Biden Welcomes Major Group's Endorsement in Bid to Stir U.S. Jewish Support

The Jewish Democratic Council of America is latest to support the front runner for the Democratic nomination as Biden continues to court the Jewish vote, which will make an impact in swing states

Amir Tibon
Amir Tibon
Washington, D.C.
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Democratic presidential candidate former Vice President Joe Biden speaks about the coronavirus, Delaware, March 12, 2020
Democratic presidential candidate former Vice President Joe Biden speaks about the coronavirus, Delaware, March 12, 2020Credit: Reuters/ Carlos Barria
Amir Tibon
Amir Tibon
Washington, D.C.

WASHINGTON – Former Vice President Joe Biden's presidential campaing is focusing on increasing support within the Jewish community, and on Friday welcomed an endorsement by the Jewish Democratic Council of America, an organization representing Jewish activists, politicians and donors in the Democratic Party.

The endorsement by JDCA came a week after Biden was endorsed by J Street, a leading left-wing Jewish group that promotes a two-state solution to the Israeli-Palestinian conflict. In both cases, Biden released written statements welcoming the endorsements by the Jewish organizations and highlighting the values that he shares with them.

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Biden has emerged as the de-facto Democratic presidential nominee in recent weeks, after all of his main rivals withdrew from the race, including Senator Bernie Sanders of Vermont, who expressed his support for Biden earlier this month. With his sights set on the November general election, Biden is now working to unite the Democratic Party behind him, and maintain high levels of support among key Democratic constituencies.

The U.S. Jewish community, which votes Democrat by a wide margin, and whose major organizations have vocally opposed the policies of President Donald Trump, is one of those key constituencies. Approximately 70 percent of American Jewish voters cast their ballot for Hillary Clinton in the 2016 election, and close to 80 percent voted for Democratic candidates in the 2018 midterm election. Biden is aiming to get a level of support that falls anywhere between these two numbers.

Jewish voters have a wider impact in a small group of swing states such as Florida, Pennsylvania, Arizona, and to some degree Nevada and Michigan. Jews make up only two percent of Americans according to most estimates, but in a close swing state like Florida, the 600,000 local Jewish residents could make a big difference in determining who will win the states’ 29 Electoral College votes.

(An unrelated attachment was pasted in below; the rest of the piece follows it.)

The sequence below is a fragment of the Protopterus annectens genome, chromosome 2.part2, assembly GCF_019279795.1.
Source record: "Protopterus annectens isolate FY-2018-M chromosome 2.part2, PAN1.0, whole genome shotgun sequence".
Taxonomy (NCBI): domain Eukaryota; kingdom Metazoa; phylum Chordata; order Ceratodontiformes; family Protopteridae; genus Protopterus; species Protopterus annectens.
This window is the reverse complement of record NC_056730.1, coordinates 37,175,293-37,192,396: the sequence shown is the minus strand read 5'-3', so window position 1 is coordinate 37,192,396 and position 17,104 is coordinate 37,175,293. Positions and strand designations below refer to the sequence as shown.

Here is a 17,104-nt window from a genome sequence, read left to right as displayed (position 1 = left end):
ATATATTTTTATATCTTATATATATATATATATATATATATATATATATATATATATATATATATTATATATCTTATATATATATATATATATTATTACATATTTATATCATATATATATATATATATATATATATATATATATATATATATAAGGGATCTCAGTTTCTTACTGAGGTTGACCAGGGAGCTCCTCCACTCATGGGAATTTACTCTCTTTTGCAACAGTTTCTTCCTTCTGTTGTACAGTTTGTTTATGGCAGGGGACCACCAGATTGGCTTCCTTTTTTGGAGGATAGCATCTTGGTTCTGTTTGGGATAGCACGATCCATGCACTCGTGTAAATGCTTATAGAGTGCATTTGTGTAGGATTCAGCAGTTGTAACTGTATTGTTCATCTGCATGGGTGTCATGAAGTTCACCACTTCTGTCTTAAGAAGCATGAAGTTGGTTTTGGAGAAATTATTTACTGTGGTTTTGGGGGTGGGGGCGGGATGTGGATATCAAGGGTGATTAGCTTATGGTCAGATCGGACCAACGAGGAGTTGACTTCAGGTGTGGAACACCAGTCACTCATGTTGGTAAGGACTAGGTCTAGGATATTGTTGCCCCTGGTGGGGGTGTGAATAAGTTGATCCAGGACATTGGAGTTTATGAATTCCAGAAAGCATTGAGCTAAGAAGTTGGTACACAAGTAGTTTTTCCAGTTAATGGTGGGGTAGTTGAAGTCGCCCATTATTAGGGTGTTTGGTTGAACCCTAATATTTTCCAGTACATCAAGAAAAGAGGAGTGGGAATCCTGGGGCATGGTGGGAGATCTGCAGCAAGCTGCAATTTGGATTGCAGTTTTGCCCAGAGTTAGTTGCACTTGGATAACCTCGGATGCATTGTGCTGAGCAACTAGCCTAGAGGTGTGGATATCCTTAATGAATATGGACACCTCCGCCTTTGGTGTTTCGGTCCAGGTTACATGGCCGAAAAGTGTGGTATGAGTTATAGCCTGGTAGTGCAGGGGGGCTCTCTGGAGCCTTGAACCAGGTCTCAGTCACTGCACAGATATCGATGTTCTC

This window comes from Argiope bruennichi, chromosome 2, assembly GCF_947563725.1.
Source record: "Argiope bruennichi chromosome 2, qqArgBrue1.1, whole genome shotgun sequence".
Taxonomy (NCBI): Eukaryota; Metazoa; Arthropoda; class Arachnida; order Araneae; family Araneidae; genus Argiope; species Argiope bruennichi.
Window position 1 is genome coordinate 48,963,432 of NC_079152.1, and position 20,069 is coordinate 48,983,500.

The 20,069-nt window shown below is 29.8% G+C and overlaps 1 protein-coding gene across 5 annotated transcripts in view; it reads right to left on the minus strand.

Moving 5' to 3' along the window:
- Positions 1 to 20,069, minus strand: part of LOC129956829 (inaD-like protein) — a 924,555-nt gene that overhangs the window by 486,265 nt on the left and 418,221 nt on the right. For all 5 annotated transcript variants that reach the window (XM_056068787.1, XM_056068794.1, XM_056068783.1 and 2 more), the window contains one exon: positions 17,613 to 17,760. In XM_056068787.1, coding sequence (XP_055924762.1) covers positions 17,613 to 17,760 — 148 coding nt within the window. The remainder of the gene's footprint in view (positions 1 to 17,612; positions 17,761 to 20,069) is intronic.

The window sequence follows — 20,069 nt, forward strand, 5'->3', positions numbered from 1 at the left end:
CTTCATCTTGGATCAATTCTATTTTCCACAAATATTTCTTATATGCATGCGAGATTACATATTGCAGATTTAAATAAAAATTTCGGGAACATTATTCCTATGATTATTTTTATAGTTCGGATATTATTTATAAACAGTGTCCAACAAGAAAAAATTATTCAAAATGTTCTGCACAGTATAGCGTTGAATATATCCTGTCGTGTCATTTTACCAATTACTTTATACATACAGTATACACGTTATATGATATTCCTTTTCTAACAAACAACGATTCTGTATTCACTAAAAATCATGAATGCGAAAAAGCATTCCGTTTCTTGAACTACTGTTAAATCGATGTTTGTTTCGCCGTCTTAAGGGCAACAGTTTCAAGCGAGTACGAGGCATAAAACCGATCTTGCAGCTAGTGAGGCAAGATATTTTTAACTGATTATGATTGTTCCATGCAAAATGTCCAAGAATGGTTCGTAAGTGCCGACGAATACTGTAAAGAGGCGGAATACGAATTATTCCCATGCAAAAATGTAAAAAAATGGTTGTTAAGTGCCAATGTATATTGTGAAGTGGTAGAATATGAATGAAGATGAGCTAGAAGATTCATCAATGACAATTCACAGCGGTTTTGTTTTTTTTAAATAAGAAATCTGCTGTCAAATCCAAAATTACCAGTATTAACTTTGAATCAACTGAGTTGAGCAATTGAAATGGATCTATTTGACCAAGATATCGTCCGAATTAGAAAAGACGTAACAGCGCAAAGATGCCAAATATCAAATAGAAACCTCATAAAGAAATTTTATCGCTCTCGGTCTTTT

In endorsing Biden, the JDCA explained that during his five decades in politics, Biden has “fought for the issues that matter to Jewish Americans – ensuring access to affordable health care and education, promoting equality and social justice, protecting democratic institutions and the right to vote, mitigating the impact of climate change, and furthering the rights of women and minorities.”

The group also stated that Biden “shares the Jewish community’s commitment to the principle of tikkun olam (Hebrew for healing the world) in addition to our commitment to combating the rise of anti-Semitism and supporting a strong U.S.-Israel relationship.”

The organization also noted that Biden launched his presidential campaign with a video focusing on the far-right violence committed at the 2017 Unite the Right Rally in Charlottesville, Virginia, and Trump’s reference to some of the neo-Nazis who instigated it as “very fine people.” Biden often mentions Charlottesville in his speeches and appearances, and uses Trump’s reply to those events as proof that the upcoming election is “a fight for the soul of the nation.”

The endorsement letter was signed by the organization’s board of directors. They also mentioned the “startling rise of anti- Semitism” in America, that “has left more than two-thirds of Jewish voters feeling less secure today than they did two years ago.” Biden has also mentioned this issue several times in speeches and appearances.

Last week, after Biden welcomed the endorsement of J Street, he was attacked by right-wing Jewish activists and supporters of Trump, who portrayed J Street as “anti-Israel”, while attempting to cause harm to Biden by highlighting his positive reaction to the group’s endorsement. Biden, it should be noted, has had good working relationships with both J Street and AIPAC for years. 

The Trump campaign’s approach to the Jewish vote is to highlight Trump’s policies regarding Israel. While public opinion polls in the United States clearly show that Israel is not a top priority for most Jewish voters, the Trump campaign hopes that by persuading enough Jewish voters to cast a ballot for him based on his Middle East policy, they can steal important votes from a key constituency of the Democratic Party.

The Republican Party tried a similar strategy in the 2012 election, when Mitt Romney, that year’s Republican nominee, attacked President Obama over his Israel policy, with his campaign believing that it would win the support of the Jewish community. Eventually, however, Obama still won almost 70 percent of the Jewish vote.

During that period, then-Vice President Biden was often sent to the front lines of the battle for keeping the Jewish community’s support. He represented Obama several times in visits to Israel, and often spoke at gatherings of Jewish groups, including both AIPAC and J Street. In the 2012 vice presidential televised debate, Biden called the Republican attacks on Obama regarding Israel “a bunch of stuff” and “malarkey.”

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